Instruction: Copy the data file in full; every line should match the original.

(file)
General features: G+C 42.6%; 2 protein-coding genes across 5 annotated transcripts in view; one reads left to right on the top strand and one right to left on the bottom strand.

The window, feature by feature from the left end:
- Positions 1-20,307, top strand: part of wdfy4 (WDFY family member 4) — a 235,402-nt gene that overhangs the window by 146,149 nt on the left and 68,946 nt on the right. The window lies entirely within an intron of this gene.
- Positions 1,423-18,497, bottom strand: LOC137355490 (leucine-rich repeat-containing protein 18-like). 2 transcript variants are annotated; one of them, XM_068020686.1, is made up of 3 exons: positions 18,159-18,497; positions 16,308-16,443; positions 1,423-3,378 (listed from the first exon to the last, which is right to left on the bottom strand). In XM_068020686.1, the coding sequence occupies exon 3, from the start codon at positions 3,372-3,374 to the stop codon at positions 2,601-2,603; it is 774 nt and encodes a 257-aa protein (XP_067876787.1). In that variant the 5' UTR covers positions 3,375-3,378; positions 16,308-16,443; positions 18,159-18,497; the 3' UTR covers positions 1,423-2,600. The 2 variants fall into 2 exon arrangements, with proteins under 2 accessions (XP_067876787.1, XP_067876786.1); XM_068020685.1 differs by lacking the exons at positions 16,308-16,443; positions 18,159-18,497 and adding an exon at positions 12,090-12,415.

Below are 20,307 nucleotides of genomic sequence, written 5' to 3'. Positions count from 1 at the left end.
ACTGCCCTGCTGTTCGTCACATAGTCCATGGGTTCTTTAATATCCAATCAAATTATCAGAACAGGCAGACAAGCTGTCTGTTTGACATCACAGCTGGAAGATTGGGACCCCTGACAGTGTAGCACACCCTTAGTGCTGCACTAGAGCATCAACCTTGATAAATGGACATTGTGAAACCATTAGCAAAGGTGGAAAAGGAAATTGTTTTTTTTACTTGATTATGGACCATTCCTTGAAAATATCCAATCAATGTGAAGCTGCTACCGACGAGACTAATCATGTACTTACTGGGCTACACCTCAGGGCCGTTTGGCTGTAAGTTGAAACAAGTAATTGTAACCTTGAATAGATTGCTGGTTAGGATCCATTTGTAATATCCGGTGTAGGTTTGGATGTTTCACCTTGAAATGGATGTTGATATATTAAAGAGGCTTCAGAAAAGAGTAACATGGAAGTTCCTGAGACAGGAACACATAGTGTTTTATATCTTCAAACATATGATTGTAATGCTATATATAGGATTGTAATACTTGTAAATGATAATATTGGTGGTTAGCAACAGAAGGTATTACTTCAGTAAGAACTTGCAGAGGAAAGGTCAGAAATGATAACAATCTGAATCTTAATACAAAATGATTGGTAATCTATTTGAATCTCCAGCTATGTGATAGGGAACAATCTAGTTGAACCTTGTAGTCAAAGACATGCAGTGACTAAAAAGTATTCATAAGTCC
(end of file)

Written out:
General features: G+C 42.6%; 2 protein-coding genes across 5 annotated transcripts in view; one reads left to right on the top strand and one right to left on the bottom strand.

The window, feature by feature from the left end:
- Positions 1-20,307, top strand: part of wdfy4 (WDFY family member 4) — a 235,402-nt gene that overhangs the window by 146,149 nt on the left and 68,946 nt on the right. The window lies entirely within an intron of this gene.
- Positions 1,423-18,497, bottom strand: LOC137355490 (leucine-rich repeat-containing protein 18-like). 2 transcript variants are annotated; one of them, XM_068020686.1, is made up of 3 exons: positions 18,159-18,497; positions 16,308-16,443; positions 1,423-3,378 (listed from the first exon to the last, which is right to left on the bottom strand). In XM_068020686.1, the coding sequence occupies exon 3, from the start codon at positions 3,372-3,374 to the stop codon at positions 2,601-2,603; it is 774 nt and encodes a 257-aa protein (XP_067876787.1). In that variant the 5' UTR covers positions 3,375-3,378; positions 16,308-16,443; positions 18,159-18,497; the 3' UTR covers positions 1,423-2,600. The 2 variants fall into 2 exon arrangements, with proteins under 2 accessions (XP_067876787.1, XP_067876786.1); XM_068020685.1 differs by lacking the exons at positions 16,308-16,443; positions 18,159-18,497 and adding an exon at positions 12,090-12,415.

Below are 20,307 nucleotides of genomic sequence, written 5' to 3'. Positions count from 1 at the left end.
ACTGCCCTGCTGTTCGTCACATAGTCCATGGGTTCTTTAATATCCAATCAAATTATCAGAACAGGCAGACAAGCTGTCTGTTTGACATCACAGCTGGAAGATTGGGACCCCTGACAGTGTAGCACACCCTTAGTGCTGCACTAGAGCATCAACCTTGATAAATGGACATTGTGAAACCATTAGCAAAGGTGGAAAAGGAAATTGTTTTTTTTACTTGATTATGGACCATTCCTTGAAAATATCCAATCAATGTGAAGCTGCTACCGACGAGACTAATCATGTACTTACTGGGCTACACCTCAGGGCCGTTTGGCTGTAAGTTGAAACAAGTAATTGTAACCTTGAATAGATTGCTGGTTAGGATCCATTTGTAATATCCGGTGTAGGTTTGGATGTTTCACCTTGAAATGGATGTTGATATATTAAAGAGGCTTCAGAAAAGAGTAACATGGAAGTTCCTGAGACAGGAACACATAGTGTTTTATATCTTCAAACATATGATTGTAATGCTATATATAGGATTGTAATACTTGTAAATGATAATATTGGTGGTTAGCAACAGAAGGTATTACTTCAGTAAGAACTTGCAGAGGAAAGGTCAGAAATGATAACAATCTGAATCTTAATACAAAATGATTGGTAATCTATTTGAATCTCCAGCTATGTGATAGGGAACAATCTAGTTGAACCTTGTAGTCAAAGACATGCAGTGACTAAAAAGTATTCATAAGTCC